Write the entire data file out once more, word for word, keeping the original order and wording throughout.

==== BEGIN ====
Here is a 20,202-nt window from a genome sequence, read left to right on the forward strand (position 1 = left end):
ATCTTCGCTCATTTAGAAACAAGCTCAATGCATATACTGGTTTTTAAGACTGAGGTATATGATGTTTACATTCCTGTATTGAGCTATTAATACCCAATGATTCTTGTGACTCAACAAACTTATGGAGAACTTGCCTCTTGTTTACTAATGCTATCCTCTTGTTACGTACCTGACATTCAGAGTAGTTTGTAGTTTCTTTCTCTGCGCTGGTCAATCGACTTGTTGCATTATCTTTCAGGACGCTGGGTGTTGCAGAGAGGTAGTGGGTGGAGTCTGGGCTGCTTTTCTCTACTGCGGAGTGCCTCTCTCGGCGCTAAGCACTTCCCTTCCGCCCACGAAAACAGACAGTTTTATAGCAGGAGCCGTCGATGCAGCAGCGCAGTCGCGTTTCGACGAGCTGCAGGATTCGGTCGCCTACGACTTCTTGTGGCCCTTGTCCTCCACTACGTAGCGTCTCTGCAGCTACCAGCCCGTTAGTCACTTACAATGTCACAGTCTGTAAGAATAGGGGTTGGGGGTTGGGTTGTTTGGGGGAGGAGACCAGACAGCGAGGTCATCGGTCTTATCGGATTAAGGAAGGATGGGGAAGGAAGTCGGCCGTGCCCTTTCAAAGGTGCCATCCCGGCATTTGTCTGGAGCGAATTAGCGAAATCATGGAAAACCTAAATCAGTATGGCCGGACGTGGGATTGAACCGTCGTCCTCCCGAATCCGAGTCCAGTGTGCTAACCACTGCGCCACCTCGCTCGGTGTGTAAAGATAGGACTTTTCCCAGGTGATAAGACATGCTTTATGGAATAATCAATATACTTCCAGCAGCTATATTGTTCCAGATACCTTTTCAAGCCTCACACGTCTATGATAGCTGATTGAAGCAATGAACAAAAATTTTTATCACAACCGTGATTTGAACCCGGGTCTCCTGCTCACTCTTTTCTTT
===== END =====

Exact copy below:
Here is a 20,202-nt window from a genome sequence, read left to right on the forward strand (position 1 = left end):
ATCTTCGCTCATTTAGAAACAAGCTCAATGCATATACTGGTTTTTAAGACTGAGGTATATGATGTTTACATTCCTGTATTGAGCTATTAATACCCAATGATTCTTGTGACTCAACAAACTTATGGAGAACTTGCCTCTTGTTTACTAATGCTATCCTCTTGTTACGTACCTGACATTCAGAGTAGTTTGTAGTTTCTTTCTCTGCGCTGGTCAATCGACTTGTTGCATTATCTTTCAGGACGCTGGGTGTTGCAGAGAGGTAGTGGGTGGAGTCTGGGCTGCTTTTCTCTACTGCGGAGTGCCTCTCTCGGCGCTAAGCACTTCCCTTCCGCCCACGAAAACAGACAGTTTTATAGCAGGAGCCGTCGATGCAGCAGCGCAGTCGCGTTTCGACGAGCTGCAGGATTCGGTCGCCTACGACTTCTTGTGGCCCTTGTCCTCCACTACGTAGCGTCTCTGCAGCTACCAGCCCGTTAGTCACTTACAATGTCACAGTCTGTAAGAATAGGGGTTGGGGGTTGGGTTGTTTGGGGGAGGAGACCAGACAGCGAGGTCATCGGTCTTATCGGATTAAGGAAGGATGGGGAAGGAAGTCGGCCGTGCCCTTTCAAAGGTGCCATCCCGGCATTTGTCTGGAGCGAATTAGCGAAATCATGGAAAACCTAAATCAGTATGGCCGGACGTGGGATTGAACCGTCGTCCTCCCGAATCCGAGTCCAGTGTGCTAACCACTGCGCCACCTCGCTCGGTGTGTAAAGATAGGACTTTTCCCAGGTGATAAGACATGCTTTATGGAATAATCAATATACTTCCAGCAGCTATATTGTTCCAGATACCTTTTCAAGCCTCACACGTCTATGATAGCTGATTGAAGCAATGAACAAAAATTTTTATCACAACCGTGATTTGAACCCGGGTCTCCTGCTCACTCTTTTCTTT